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Thread: iDVD

  1. #1
    iDVD

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    Jun 20, 2013
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    Smile iDVD
    I just bought a Canon HF G20 camcorder, and did a test video of my old Panasonic vs. the new Canon in all 5 or 6 recording modes at 30fps. When I dowloaded the video into i-movie, the Canon video looked much better than the Panasonic, particularly in low light. But when I burned it in i-DVD, which is the main purpose I have video equipment for, all of the Canon footage looked terrible, with waivy lines, blurring, artifacts, which did NOT appear in the Panasonic-filmed scenes. Any idea why this is happening?

  2. #2
    iDVD
    chas_m's Avatar
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    Just a guess here, but: by chance was your old panasonic a camera that shot in standard definition (720x480)?

    If so, I think I know what's going on. Your Canon footage is being shot in HD and looks great of course on your Mac, but when you convert to a standard DVD it will of course compress the resolution down to 720x480 -- about 1/4th as good as what you shot originally, so -- unsurprisingly -- it will look pretty bad.

    Two solutions, assuming I have guessed the right cause of the problem:

    1. Convert the footage to SD *before* bringing it into iMovie using a third-party converter. It will still drop in quality (because you're still losing 3/4 of the resolution) but hopefully this will avoid the artifacts and wavy lines.

    2. But a Blu-ray burner and software that will let you take the finished iMovie export and burn it to Blu-ray, which will preserve the resolution of your project.

  3. #3
    iDVD

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    Thanks for your reply. My old camcorder is standard definition, but everyone at Apple, Canon and B&H where I bought it assured me that i-movie could handle the footage from the Canon, even in hi def, just fine. And the Canon has multiple record modes including standard definition, and the artifact problem appeared for every mode including standard. I think there may be something going on with i-DVD. I got some weird error type message when I went to burn the DVD saying something about heeding its prior warnings, but there were no prior warnings.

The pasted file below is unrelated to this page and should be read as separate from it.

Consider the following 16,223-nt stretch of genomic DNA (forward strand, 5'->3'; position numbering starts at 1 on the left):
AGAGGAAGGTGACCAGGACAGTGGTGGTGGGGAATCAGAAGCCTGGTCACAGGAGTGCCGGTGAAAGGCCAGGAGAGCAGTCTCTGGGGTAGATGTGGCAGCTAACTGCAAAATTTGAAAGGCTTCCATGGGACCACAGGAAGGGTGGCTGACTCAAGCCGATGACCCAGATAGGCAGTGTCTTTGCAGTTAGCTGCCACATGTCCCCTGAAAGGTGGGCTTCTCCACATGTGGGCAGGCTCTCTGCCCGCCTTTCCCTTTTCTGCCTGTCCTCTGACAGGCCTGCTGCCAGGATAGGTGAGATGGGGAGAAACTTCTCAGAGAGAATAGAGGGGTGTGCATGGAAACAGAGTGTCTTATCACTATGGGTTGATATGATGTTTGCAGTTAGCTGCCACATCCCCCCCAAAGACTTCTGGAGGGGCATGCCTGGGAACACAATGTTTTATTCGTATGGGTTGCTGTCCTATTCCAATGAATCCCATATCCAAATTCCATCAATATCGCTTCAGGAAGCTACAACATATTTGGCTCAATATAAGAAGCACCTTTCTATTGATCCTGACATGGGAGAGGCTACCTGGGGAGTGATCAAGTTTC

4. #4
    iDVD
    chas_m's Avatar
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    Nope. The people at Canon, B&H and Apple were all exactly correct: iMovie can easily handle HD files just fine, as they said.

    However, iDVD cannot. Movie DVDs are standard definition, and must be re-encoded to the MPEG-2 standard that movie DVDs require. This is where the problem is happening. It would be helpful next time you get one of these warnings if you could write down what it actually says, but I'll bet the "prior warnings" appeared in the form of a small ! in a triangle.

  5. #5
    iDVD

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    Thanks, but I will say that the Apple people in particular, and probably Canon and B&H as well, said it would work just fine burning DVDs. And why wouldn't the footage recorded in standard def on the new camcorder burn properly? I'll also say I called Applecare today and the guy told me that the problem is iDVD, it's a 2 year old program, no longer compatible with the newer macs, blah blah blah. He recommends Roxio Toast. How does that sound?

  6. #6
    iDVD
    Slydude's Avatar
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    He is at least half right in the sense that iDVD isn't shipped with the new Macs but it does at least run under Lion and Mountain Lion. I have not encoded any discs yet.

    Standard definition footage burns fine in Toast but the encoding can be slow. I have not tried it with high def footage. To be honest I am not expecting good results without a Blu Ray burner for the same reasons chas mentioned. The DVD menus that Toast builds are not nearly as nice as those in iDVD IMHO.
    Sylvester Roque Former Contributing Editor About This Particular Macintosh

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